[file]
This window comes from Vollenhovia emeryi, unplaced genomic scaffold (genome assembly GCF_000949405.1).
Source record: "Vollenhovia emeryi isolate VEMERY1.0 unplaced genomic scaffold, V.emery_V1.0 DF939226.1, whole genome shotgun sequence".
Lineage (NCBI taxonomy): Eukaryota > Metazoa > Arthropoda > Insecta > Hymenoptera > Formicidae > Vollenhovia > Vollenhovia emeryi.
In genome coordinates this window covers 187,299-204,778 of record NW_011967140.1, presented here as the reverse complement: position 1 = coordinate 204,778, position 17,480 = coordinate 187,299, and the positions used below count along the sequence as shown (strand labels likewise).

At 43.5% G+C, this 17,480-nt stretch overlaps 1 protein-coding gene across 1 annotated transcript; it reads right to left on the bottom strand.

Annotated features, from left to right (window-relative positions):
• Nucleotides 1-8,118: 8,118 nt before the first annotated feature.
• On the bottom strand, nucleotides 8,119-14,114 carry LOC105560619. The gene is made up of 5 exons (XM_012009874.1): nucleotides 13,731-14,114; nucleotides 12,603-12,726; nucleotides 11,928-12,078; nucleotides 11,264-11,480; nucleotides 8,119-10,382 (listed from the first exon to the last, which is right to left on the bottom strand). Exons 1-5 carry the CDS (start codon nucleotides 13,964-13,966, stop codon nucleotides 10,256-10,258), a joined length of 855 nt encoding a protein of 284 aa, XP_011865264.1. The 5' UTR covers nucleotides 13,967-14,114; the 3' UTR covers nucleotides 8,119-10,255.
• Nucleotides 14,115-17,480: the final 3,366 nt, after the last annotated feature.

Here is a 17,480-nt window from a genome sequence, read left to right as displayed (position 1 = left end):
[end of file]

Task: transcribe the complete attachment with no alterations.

This window comes from Vollenhovia emeryi, unplaced genomic scaffold (genome assembly GCF_000949405.1).
Source record: "Vollenhovia emeryi isolate VEMERY1.0 unplaced genomic scaffold, V.emery_V1.0 DF939226.1, whole genome shotgun sequence".
Lineage (NCBI taxonomy): Eukaryota > Metazoa > Arthropoda > Insecta > Hymenoptera > Formicidae > Vollenhovia > Vollenhovia emeryi.
In genome coordinates this window covers 187,299-204,778 of record NW_011967140.1, presented here as the reverse complement: position 1 = coordinate 204,778, position 17,480 = coordinate 187,299, and the positions used below count along the sequence as shown (strand labels likewise).

At 43.5% G+C, this 17,480-nt stretch overlaps 1 protein-coding gene across 1 annotated transcript; it reads right to left on the bottom strand.

Annotated features, from left to right (window-relative positions):
• Nucleotides 1-8,118: 8,118 nt before the first annotated feature.
• On the bottom strand, nucleotides 8,119-14,114 carry LOC105560619. The gene is made up of 5 exons (XM_012009874.1): nucleotides 13,731-14,114; nucleotides 12,603-12,726; nucleotides 11,928-12,078; nucleotides 11,264-11,480; nucleotides 8,119-10,382 (listed from the first exon to the last, which is right to left on the bottom strand). Exons 1-5 carry the CDS (start codon nucleotides 13,964-13,966, stop codon nucleotides 10,256-10,258), a joined length of 855 nt encoding a protein of 284 aa, XP_011865264.1. The 5' UTR covers nucleotides 13,967-14,114; the 3' UTR covers nucleotides 8,119-10,255.
• Nucleotides 14,115-17,480: the final 3,366 nt, after the last annotated feature.

Here is a 17,480-nt window from a genome sequence, read left to right as displayed (position 1 = left end):